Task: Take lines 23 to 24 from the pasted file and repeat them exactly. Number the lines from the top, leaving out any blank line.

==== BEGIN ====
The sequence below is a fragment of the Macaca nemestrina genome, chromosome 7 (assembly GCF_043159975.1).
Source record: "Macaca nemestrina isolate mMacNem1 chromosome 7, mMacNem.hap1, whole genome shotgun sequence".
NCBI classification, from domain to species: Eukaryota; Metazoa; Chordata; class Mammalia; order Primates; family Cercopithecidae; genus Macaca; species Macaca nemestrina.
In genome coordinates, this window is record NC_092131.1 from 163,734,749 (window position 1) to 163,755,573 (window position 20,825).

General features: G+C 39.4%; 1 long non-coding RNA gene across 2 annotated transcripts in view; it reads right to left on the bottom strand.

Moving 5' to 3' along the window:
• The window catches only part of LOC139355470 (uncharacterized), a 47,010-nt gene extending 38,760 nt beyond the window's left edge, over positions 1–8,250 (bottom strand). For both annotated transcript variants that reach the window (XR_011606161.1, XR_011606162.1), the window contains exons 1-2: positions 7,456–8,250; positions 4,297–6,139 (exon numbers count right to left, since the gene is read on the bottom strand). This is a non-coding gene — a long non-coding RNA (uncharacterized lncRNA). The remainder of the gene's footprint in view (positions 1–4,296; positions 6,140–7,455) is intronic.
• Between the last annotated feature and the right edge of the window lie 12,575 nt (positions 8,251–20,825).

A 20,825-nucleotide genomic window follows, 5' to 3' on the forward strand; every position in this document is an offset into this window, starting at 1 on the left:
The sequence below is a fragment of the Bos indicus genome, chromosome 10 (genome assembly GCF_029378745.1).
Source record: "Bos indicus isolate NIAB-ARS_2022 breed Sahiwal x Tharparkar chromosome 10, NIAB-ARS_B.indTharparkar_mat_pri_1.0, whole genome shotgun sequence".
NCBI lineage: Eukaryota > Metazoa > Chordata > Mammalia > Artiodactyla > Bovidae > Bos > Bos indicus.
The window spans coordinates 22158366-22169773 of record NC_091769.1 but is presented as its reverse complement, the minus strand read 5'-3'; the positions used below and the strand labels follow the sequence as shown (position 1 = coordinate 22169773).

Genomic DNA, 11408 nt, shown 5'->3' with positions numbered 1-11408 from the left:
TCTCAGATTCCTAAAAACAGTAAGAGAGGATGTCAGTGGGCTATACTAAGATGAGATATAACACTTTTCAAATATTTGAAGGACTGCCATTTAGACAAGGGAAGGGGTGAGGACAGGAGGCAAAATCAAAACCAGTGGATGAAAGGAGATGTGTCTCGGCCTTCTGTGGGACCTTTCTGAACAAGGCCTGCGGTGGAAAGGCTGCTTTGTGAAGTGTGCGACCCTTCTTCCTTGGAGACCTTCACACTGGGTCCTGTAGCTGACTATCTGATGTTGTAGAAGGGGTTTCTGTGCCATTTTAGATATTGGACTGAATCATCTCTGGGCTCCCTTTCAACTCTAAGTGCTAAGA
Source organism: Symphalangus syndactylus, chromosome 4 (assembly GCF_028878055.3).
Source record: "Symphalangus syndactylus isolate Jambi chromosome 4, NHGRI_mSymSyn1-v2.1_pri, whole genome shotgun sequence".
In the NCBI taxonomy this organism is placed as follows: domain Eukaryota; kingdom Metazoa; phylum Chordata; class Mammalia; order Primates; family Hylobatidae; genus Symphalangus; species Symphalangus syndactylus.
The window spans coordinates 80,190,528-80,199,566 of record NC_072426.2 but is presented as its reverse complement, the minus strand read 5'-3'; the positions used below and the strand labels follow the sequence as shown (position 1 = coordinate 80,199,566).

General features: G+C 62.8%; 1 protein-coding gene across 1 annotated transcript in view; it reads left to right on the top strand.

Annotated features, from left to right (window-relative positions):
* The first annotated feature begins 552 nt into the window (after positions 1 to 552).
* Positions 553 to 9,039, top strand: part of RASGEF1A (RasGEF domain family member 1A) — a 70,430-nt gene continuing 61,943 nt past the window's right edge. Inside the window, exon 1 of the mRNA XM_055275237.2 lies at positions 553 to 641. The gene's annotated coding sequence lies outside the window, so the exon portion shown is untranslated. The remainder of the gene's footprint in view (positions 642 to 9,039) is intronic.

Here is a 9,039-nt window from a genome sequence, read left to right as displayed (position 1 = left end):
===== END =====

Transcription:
* Positions 553 to 9,039, top strand: part of RASGEF1A (RasGEF domain family member 1A) — a 70,430-nt gene continuing 61,943 nt past the window's right edge. Inside the window, exon 1 of the mRNA XM_055275237.2 lies at positions 553 to 641. The gene's annotated coding sequence lies outside the window, so the exon portion shown is untranslated. The remainder of the gene's footprint in view (positions 642 to 9,039) is intronic.

Here is a 9,039-nt window from a genome sequence, read left to right as displayed (position 1 = left end):